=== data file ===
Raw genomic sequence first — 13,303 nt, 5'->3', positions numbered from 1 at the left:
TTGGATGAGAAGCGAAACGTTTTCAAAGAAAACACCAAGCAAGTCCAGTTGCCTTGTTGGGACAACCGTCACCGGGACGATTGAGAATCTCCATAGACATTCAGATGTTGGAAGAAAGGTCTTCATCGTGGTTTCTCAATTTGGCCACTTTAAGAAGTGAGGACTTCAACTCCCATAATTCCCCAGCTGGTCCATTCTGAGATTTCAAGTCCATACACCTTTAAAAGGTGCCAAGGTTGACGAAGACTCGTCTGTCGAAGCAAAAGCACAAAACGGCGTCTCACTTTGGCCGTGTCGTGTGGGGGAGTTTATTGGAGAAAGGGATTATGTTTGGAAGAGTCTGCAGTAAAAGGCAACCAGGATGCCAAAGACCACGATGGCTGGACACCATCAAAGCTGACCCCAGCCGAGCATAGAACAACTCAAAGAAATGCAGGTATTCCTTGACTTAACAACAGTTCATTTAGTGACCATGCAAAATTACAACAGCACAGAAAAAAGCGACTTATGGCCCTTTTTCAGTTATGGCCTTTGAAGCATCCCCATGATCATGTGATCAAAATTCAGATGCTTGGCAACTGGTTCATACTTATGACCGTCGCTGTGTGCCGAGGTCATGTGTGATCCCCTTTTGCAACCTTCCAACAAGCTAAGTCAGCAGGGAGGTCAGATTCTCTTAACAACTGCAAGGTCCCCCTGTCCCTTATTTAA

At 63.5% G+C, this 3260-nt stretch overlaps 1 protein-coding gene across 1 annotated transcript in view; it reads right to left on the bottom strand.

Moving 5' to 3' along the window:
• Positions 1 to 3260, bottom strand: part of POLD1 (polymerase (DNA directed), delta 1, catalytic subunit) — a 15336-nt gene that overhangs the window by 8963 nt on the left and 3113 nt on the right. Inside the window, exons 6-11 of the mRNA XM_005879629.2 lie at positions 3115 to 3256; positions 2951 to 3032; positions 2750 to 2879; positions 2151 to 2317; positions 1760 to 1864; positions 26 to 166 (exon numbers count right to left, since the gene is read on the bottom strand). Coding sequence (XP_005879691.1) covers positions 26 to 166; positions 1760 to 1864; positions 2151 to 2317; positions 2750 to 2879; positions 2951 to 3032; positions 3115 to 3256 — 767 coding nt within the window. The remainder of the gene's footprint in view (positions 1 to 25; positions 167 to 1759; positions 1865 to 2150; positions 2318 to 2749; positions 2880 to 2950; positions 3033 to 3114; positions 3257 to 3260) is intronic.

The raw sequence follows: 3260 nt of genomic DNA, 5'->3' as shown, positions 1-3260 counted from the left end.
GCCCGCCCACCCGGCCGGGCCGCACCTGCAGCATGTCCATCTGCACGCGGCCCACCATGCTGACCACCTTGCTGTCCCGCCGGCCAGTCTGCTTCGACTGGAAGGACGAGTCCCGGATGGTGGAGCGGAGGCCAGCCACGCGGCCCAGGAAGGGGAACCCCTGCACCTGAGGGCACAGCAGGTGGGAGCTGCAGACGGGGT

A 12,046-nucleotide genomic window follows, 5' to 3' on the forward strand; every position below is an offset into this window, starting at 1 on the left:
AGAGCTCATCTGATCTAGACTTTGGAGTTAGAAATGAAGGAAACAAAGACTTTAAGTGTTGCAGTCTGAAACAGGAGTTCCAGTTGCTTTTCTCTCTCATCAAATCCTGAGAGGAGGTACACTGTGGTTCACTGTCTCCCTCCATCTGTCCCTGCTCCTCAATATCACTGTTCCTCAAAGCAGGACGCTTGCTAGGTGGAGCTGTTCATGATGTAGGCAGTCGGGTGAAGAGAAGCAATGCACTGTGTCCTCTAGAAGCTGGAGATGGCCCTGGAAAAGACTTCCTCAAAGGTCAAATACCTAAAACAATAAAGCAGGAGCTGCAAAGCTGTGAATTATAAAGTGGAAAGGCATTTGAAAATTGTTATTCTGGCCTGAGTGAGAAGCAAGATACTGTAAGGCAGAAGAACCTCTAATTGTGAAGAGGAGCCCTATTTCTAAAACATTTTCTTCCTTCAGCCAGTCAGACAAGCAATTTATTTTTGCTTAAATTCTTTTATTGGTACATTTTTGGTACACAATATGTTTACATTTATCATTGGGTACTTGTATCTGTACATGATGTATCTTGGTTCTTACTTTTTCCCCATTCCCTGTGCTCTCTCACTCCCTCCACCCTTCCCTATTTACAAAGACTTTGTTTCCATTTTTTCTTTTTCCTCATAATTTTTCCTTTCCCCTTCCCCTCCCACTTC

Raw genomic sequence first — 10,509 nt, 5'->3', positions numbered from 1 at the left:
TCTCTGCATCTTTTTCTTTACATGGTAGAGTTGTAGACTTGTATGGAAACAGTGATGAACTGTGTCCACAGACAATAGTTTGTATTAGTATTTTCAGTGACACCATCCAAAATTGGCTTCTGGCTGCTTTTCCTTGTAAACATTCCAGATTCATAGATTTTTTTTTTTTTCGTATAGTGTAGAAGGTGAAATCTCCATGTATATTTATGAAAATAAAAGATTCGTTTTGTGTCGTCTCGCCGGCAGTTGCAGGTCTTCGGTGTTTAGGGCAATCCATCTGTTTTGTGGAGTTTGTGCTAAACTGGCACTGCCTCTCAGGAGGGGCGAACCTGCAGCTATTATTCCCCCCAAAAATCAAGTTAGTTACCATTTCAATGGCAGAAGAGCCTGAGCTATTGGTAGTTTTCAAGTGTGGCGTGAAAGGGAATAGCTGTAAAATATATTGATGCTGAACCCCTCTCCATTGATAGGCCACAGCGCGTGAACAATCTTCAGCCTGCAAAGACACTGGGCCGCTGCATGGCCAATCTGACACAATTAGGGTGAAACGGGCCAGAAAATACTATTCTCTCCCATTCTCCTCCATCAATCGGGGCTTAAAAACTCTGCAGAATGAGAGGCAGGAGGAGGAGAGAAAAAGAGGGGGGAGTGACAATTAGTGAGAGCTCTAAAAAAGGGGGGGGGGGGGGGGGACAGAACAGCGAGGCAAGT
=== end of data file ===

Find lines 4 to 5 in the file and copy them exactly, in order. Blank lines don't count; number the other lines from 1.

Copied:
Moving 5' to 3' along the window:
• Positions 1 to 3260, bottom strand: part of POLD1 (polymerase (DNA directed), delta 1, catalytic subunit) — a 15336-nt gene that overhangs the window by 8963 nt on the left and 3113 nt on the right. Inside the window, exons 6-11 of the mRNA XM_005879629.2 lie at positions 3115 to 3256; positions 2951 to 3032; positions 2750 to 2879; positions 2151 to 2317; positions 1760 to 1864; positions 26 to 166 (exon numbers count right to left, since the gene is read on the bottom strand). Coding sequence (XP_005879691.1) covers positions 26 to 166; positions 1760 to 1864; positions 2151 to 2317; positions 2750 to 2879; positions 2951 to 3032; positions 3115 to 3256 — 767 coding nt within the window. The remainder of the gene's footprint in view (positions 1 to 25; positions 167 to 1759; positions 1865 to 2150; positions 2318 to 2749; positions 2880 to 2950; positions 3033 to 3114; positions 3257 to 3260) is intronic.